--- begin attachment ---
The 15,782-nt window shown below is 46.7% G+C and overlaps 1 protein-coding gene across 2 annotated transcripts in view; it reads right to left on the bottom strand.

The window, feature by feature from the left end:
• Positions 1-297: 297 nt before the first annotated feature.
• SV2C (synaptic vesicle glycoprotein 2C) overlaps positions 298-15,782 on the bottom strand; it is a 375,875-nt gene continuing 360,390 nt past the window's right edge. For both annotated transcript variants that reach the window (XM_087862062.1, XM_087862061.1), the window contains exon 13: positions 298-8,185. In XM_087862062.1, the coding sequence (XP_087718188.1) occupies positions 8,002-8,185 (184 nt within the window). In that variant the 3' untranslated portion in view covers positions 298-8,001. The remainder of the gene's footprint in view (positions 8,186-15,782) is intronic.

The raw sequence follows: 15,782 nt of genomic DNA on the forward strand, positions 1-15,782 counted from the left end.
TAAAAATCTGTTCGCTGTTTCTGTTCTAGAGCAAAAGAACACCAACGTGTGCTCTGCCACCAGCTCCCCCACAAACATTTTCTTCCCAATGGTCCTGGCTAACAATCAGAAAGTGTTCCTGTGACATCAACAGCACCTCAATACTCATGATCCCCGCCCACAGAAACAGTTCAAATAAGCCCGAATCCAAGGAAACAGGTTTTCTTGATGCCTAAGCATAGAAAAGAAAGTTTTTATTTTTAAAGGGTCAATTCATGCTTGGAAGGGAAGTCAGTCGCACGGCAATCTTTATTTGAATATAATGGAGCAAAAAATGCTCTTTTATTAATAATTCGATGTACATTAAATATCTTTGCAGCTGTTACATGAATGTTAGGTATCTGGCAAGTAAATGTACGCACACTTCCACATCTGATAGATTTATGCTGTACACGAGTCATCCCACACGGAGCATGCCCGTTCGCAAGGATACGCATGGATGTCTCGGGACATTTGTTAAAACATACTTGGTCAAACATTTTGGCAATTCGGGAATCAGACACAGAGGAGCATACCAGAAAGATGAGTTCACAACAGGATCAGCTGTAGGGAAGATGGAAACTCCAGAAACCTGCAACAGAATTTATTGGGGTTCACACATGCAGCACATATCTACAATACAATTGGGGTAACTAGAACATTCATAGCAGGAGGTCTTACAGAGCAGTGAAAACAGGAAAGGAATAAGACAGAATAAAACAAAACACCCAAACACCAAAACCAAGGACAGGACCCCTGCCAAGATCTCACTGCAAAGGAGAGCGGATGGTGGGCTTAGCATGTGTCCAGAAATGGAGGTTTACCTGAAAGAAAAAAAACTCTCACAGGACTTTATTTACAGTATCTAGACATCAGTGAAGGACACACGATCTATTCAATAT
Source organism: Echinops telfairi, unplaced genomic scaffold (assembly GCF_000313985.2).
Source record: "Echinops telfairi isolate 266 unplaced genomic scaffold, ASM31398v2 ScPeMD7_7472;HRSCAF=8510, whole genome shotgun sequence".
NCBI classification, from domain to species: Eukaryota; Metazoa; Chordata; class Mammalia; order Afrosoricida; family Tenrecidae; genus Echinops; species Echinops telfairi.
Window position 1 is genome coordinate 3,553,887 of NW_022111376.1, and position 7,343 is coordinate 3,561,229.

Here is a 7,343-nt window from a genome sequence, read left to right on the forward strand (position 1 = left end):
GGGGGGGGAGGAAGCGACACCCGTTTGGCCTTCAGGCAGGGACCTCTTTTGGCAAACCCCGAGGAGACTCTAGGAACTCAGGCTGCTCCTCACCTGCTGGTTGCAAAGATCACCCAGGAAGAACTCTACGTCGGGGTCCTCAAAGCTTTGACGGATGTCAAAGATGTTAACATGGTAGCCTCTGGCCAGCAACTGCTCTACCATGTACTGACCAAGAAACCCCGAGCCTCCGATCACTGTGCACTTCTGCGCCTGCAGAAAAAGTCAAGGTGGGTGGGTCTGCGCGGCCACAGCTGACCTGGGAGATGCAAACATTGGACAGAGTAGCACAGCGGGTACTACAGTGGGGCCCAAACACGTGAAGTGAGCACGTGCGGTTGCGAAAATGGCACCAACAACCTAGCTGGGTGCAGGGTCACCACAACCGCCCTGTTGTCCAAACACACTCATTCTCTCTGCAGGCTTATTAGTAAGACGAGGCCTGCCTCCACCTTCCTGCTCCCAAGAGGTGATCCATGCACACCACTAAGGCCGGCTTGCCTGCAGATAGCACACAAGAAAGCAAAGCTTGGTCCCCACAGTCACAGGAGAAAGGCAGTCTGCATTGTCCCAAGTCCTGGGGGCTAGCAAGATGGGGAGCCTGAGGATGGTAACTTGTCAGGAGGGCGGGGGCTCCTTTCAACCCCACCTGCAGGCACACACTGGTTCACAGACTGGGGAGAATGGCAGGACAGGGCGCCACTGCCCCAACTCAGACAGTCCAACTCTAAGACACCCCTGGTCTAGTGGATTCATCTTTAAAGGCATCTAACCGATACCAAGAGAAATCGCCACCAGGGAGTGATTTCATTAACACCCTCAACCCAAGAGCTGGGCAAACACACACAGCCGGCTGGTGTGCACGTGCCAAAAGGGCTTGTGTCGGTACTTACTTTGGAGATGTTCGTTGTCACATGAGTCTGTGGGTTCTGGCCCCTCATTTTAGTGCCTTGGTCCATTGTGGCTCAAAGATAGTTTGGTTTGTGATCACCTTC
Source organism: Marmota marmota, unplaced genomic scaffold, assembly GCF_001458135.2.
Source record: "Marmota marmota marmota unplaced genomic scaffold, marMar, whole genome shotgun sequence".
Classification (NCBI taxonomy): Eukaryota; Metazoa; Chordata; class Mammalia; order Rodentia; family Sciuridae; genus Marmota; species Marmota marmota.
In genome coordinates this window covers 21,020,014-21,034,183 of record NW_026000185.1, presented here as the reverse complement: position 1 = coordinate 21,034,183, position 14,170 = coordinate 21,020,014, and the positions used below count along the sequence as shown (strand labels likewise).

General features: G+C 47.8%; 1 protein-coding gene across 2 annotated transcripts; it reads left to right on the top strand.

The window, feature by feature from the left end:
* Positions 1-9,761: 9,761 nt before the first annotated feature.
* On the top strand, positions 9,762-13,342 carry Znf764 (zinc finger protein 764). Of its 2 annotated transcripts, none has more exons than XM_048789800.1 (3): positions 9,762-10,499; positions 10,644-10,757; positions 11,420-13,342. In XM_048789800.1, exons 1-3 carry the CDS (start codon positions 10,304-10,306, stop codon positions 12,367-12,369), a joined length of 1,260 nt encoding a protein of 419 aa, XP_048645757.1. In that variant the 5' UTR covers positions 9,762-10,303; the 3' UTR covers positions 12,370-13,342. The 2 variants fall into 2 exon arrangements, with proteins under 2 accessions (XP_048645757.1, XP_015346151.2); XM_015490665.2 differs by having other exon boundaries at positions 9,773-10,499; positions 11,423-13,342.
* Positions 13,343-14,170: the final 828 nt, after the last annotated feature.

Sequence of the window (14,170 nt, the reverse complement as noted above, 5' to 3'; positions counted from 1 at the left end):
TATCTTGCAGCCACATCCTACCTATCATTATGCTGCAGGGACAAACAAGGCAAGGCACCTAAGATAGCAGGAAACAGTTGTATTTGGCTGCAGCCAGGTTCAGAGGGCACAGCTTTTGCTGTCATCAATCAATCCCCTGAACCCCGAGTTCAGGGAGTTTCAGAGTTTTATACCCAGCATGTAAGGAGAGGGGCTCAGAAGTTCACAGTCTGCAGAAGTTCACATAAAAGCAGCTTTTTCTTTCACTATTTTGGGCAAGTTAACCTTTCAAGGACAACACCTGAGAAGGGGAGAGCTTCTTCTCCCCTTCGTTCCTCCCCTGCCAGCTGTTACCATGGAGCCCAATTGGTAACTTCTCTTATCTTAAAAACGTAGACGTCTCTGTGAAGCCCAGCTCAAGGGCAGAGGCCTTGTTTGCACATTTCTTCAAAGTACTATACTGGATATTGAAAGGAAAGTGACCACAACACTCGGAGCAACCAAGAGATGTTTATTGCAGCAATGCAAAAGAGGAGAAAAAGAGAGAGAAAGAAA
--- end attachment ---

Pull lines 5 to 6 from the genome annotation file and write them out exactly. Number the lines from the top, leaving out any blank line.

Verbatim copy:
The raw sequence follows: 15,782 nt of genomic DNA on the forward strand, positions 1-15,782 counted from the left end.
TAAAAATCTGTTCGCTGTTTCTGTTCTAGAGCAAAAGAACACCAACGTGTGCTCTGCCACCAGCTCCCCCACAAACATTTTCTTCCCAATGGTCCTGGCTAACAATCAGAAAGTGTTCCTGTGACATCAACAGCACCTCAATACTCATGATCCCCGCCCACAGAAACAGTTCAAATAAGCCCGAATCCAAGGAAACAGGTTTTCTTGATGCCTAAGCATAGAAAAGAAAGTTTTTATTTTTAAAGGGTCAATTCATGCTTGGAAGGGAAGTCAGTCGCACGGCAATCTTTATTTGAATATAATGGAGCAAAAAATGCTCTTTTATTAATAATTCGATGTACATTAAATATCTTTGCAGCTGTTACATGAATGTTAGGTATCTGGCAAGTAAATGTACGCACACTTCCACATCTGATAGATTTATGCTGTACACGAGTCATCCCACACGGAGCATGCCCGTTCGCAAGGATACGCATGGATGTCTCGGGACATTTGTTAAAACATACTTGGTCAAACATTTTGGCAATTCGGGAATCAGACACAGAGGAGCATACCAGAAAGATGAGTTCACAACAGGATCAGCTGTAGGGAAGATGGAAACTCCAGAAACCTGCAACAGAATTTATTGGGGTTCACACATGCAGCACATATCTACAATACAATTGGGGTAACTAGAACATTCATAGCAGGAGGTCTTACAGAGCAGTGAAAACAGGAAAGGAATAAGACAGAATAAAACAAAACACCCAAACACCAAAACCAAGGACAGGACCCCTGCCAAGATCTCACTGCAAAGGAGAGCGGATGGTGGGCTTAGCATGTGTCCAGAAATGGAGGTTTACCTGAAAGAAAAAAAACTCTCACAGGACTTTATTTACAGTATCTAGACATCAGTGAAGGACACACGATCTATTCAATAT